Of all micronutrients, manganese tends to be the most common deficiency noted in soybean production.
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These deficiencies, however, usually respond positively to remedial treatments of manganese (when they are timely). As with all nutrients, yield responses are only attainable when manganese is deficient and therefore limiting yield.
This Crop Insights describes manganese requirements, deficiency symptoms, soil and plant sampling, and fertilization practices in soybean production.
• Soybeans more often are deficient in manganese than other micronutrients and respond well to manganese fertilizers when deficient.
• Manganese is more likely to be deficient in sandy soils, dry soils, high organic matter soils, and soils with high pH levels.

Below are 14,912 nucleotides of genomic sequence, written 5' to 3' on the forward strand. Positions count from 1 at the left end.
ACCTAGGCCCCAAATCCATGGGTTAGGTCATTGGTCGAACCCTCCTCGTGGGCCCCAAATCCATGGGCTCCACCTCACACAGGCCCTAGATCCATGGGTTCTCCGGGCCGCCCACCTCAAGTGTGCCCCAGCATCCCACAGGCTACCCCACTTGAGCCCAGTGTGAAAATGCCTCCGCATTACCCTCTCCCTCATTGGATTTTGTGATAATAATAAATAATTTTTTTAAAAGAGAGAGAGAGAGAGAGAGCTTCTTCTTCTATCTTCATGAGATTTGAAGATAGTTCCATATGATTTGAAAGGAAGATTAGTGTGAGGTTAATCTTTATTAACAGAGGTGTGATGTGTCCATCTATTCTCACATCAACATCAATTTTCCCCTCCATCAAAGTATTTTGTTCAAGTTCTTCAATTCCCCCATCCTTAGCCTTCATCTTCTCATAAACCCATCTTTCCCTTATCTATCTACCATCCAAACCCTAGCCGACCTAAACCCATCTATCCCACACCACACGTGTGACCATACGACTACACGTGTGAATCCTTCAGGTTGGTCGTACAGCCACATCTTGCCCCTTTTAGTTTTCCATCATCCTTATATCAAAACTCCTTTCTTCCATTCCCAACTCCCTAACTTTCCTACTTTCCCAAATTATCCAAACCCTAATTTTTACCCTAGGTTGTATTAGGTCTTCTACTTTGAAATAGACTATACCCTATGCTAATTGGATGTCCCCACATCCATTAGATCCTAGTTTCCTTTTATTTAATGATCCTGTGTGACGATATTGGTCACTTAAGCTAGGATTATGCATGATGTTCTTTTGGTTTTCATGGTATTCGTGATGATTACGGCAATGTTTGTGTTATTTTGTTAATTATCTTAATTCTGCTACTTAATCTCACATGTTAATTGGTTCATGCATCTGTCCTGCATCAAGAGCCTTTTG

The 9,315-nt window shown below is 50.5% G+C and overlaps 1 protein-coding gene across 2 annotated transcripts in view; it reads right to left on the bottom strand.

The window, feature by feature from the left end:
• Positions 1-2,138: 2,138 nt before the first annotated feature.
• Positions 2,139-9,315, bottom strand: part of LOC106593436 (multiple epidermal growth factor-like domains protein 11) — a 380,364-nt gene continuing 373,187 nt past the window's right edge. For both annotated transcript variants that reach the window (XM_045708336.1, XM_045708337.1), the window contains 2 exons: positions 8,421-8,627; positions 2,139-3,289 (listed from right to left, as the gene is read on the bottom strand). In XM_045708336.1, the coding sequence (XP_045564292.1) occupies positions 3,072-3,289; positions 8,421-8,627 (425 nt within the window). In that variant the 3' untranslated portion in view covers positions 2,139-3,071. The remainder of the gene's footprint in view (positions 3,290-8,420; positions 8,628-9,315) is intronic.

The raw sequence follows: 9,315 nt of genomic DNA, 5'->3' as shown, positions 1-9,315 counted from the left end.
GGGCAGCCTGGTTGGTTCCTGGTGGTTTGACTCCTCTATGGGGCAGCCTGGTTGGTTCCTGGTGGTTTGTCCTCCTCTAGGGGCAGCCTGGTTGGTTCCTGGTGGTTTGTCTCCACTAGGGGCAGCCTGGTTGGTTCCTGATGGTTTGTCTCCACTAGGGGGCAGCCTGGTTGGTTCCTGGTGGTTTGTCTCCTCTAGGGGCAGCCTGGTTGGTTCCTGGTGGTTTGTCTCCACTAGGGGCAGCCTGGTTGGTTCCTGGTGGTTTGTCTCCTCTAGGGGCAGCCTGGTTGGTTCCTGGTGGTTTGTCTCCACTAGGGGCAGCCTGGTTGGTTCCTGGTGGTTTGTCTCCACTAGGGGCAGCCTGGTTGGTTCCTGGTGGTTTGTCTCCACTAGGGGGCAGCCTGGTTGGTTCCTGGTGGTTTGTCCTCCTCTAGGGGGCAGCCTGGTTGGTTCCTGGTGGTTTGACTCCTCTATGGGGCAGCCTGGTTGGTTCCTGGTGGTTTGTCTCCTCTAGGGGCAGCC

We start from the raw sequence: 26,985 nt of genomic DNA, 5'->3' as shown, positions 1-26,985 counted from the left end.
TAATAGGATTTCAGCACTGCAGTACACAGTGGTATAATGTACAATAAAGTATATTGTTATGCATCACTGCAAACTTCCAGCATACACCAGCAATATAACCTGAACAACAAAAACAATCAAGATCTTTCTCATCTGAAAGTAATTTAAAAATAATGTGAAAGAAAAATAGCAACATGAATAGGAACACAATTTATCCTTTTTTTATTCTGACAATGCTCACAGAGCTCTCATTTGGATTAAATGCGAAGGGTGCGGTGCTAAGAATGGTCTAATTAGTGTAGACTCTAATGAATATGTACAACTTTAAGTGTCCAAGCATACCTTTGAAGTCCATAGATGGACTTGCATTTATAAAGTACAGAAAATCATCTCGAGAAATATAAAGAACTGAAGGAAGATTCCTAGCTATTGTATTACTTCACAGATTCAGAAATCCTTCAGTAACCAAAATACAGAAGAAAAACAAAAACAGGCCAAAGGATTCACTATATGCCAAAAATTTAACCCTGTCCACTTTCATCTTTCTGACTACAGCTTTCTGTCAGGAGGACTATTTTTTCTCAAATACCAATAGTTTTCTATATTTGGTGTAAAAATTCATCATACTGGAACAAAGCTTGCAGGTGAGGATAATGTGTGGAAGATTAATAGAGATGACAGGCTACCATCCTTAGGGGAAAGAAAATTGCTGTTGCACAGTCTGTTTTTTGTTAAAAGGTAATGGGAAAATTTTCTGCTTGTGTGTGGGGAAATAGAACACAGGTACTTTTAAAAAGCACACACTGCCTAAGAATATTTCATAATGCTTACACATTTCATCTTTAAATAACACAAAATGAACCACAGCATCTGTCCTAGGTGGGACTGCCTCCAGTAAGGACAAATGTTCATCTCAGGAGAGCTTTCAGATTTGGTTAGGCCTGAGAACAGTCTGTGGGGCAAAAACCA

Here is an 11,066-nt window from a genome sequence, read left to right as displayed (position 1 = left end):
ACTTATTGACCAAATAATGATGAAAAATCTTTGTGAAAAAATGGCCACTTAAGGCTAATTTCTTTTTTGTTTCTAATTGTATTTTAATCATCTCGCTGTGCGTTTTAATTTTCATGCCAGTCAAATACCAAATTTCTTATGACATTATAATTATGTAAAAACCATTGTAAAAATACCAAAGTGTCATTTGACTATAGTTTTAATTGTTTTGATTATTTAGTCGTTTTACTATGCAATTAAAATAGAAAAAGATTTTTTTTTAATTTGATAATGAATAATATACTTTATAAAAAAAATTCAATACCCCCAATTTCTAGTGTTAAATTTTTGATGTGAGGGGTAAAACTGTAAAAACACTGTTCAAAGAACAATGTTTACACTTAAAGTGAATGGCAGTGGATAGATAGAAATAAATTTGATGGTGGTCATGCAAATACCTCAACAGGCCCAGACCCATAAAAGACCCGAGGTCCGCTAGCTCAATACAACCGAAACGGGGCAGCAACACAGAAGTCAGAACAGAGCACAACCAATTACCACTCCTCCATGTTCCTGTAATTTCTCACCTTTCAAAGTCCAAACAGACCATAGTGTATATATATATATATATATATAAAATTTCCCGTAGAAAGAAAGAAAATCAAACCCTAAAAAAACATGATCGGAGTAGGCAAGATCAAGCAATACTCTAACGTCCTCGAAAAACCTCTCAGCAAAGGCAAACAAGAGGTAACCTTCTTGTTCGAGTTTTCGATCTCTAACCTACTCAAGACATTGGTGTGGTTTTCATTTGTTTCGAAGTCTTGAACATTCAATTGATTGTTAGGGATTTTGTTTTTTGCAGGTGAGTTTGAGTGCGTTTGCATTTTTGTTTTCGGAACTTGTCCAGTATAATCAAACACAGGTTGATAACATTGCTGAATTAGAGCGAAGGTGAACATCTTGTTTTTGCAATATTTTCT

• Fields with manganese deficiency seldom are affected uniformly. Manganese deficiency symptoms also may vary from field to field and are strongly tied to soil properties.
• Plant tissue analysis is the best tool to confirm a manganese deficiency. Randomly select a number of plants, picking the youngest fully opened trifoliate from each.
• To correct manganese deficiencies, a number of manganese sources may be used with preference to chelated forms of manganese (as opposed to salt forms) supplied by foliar application.
• To avoid weed control efficacy and nutrient absorption issues when tankmixing with glyphosate:
− Use the label-recommended rate of spray-grade ammonium sulfate (usually 8.5 to 17 pounds per 100 gallons) in the carrier, and;
− Add the products in the correct order: 1) water, 2) AMS, 3) glyphosate, 4) chelated manganese (EDTA preferred).